A New Nitrogen Ligand System with Donor Flexibility

A New Nitrogen Ligand System with Donor Flexibility

Author: ChemistryViews

Nitrogen donor ligands are used in many important homogeneous transition-metal-catalyzed processes. Both neutral N-donor ligands, such as amines, and anionic N-donor ligands, such as amides, are used in this context. In addition to these ligand types with defined charges, there also are donor-flexible ligands, such as N-heterocyclic imines, which can dynamically switch between an anionic and a neutral character. Increasing the distance between the formal charges in such ligands could increase their donor ability.

Martin Albrecht, University of Bern, Switzerland, and colleagues have combined cyclic (alkyl)(amino)carbenes (CAACs) with a triazene to obtain donor-flexible ligands with an extended formal charge separation (example complex structures pictured). These ligands have a larger π-conjugted system that extends from the carbene through three nitrogens rather than just one as in N-heterocyclic imines. The team prepared three CAAC-triazene compounds with either a phenyl, dipp, or quinoline substituent R (dipp = 2,6-diisopropylphenyl) from the corresponding aryl azides and an N-dipp-substituted CAAC.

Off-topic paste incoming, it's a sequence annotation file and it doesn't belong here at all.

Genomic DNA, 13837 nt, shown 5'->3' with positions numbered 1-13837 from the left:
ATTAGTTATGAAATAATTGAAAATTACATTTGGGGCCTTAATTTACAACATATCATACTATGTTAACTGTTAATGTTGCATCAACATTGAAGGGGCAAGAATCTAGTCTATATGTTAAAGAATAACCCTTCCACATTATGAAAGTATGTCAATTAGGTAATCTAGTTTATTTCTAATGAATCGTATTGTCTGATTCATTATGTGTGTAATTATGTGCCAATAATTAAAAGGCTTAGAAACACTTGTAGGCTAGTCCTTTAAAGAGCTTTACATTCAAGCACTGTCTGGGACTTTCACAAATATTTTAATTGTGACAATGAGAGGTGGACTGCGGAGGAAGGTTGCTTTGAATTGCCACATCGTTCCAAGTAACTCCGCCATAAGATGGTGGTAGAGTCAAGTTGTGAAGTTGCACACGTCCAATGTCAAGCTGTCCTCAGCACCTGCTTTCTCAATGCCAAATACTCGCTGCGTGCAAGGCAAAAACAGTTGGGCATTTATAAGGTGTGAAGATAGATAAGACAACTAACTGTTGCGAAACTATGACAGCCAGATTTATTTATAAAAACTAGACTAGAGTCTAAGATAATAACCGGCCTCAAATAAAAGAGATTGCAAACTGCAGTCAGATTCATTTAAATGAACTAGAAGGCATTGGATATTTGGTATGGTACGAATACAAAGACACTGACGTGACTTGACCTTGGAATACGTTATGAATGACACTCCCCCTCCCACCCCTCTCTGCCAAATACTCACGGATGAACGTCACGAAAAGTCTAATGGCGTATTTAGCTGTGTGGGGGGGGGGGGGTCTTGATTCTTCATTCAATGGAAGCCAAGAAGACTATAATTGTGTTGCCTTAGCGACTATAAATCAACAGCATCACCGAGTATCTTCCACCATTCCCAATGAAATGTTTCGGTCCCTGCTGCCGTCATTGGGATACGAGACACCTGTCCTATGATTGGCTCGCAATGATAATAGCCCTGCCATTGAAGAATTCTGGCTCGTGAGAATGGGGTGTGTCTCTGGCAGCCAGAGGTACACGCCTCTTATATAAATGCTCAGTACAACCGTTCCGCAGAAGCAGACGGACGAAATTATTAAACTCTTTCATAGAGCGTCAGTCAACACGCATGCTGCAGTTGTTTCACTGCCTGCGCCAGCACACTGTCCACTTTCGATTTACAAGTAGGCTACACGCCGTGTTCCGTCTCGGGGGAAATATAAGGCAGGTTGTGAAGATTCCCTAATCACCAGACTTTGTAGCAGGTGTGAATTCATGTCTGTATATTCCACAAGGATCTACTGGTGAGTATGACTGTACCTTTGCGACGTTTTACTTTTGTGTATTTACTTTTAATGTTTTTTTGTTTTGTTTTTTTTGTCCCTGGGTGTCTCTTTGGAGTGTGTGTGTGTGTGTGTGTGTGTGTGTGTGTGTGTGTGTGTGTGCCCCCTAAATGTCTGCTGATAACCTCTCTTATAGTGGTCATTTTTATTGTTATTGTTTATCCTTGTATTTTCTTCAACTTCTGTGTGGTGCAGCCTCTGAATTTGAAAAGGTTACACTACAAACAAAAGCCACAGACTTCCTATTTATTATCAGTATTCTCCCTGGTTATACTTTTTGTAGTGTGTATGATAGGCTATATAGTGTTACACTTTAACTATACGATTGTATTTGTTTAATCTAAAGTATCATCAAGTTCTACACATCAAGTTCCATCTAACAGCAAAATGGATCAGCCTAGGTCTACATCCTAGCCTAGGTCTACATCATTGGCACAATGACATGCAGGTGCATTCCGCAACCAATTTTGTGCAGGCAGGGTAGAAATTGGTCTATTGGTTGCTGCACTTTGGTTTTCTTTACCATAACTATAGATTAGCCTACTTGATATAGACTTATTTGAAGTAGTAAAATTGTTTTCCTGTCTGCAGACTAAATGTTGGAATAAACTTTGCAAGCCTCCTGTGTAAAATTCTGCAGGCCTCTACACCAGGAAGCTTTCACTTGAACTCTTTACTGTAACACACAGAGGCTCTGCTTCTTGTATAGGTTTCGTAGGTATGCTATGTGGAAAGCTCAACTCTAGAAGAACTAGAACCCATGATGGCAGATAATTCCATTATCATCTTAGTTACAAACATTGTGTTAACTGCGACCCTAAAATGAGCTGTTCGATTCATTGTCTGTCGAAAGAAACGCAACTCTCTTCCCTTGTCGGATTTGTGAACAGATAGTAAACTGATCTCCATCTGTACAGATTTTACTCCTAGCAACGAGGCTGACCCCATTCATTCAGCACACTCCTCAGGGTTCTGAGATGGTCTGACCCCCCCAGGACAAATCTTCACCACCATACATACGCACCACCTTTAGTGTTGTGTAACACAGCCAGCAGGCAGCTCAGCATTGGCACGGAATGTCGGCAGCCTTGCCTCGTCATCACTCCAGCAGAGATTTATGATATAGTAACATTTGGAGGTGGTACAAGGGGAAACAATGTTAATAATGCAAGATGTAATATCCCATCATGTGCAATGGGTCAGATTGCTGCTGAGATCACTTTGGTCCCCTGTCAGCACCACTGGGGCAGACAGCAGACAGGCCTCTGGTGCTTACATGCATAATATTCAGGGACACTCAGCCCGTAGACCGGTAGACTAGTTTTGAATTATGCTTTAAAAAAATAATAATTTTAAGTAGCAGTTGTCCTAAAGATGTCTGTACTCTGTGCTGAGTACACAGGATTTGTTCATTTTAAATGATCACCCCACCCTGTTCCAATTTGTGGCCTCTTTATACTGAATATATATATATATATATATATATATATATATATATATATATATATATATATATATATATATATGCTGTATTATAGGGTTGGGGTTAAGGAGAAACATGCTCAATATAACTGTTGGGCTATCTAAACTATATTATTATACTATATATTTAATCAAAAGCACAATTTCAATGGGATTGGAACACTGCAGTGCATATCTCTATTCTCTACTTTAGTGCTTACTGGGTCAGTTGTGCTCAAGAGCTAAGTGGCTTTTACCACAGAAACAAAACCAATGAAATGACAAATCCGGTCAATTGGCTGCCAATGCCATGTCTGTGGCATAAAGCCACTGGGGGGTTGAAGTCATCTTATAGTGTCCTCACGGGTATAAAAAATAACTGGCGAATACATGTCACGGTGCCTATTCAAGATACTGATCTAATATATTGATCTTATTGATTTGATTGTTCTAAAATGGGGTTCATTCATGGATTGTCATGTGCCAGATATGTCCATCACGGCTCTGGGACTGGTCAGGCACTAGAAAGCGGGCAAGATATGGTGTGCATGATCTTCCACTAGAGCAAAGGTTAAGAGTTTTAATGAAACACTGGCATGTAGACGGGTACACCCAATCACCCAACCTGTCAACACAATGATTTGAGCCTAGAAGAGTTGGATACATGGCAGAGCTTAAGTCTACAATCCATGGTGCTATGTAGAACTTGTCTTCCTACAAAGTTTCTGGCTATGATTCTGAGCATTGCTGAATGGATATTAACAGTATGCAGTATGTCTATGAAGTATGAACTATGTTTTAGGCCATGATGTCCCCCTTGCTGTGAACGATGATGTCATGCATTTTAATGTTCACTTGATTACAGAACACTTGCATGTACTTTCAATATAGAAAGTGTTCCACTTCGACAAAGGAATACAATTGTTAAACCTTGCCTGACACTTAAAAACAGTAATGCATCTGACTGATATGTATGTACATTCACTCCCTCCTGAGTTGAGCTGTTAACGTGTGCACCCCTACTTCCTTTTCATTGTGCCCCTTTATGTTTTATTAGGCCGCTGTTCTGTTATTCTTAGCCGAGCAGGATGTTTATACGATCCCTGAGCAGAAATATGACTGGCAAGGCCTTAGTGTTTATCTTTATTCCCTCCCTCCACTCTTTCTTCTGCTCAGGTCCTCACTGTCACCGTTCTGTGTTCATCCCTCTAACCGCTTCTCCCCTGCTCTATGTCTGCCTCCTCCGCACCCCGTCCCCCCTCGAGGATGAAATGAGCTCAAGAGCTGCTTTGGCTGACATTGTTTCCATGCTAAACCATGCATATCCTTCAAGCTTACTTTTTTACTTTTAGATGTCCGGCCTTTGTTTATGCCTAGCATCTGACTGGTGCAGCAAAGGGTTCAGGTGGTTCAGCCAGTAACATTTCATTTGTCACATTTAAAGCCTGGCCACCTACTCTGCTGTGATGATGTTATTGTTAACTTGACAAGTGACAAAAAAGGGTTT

The researchers found that the new ligands are remarkably stable up to 120 °C without loss of N2. They also observed that a partially reversible E-to-Z isomerization within the triazene can be initiated by UV light, which further increases the flexibility of the ligands. The quinoline-substituted CAAC-triazene can serve as a chelating ligand for palladium. The resulting complex can serve as a precatalyst, e.g., for the oligomerization of ethylene or the isomerization of 1-hexene.


Leave a Reply

Kindly review our community guidelines before leaving a comment.

Your email address will not be published. Required fields are marked *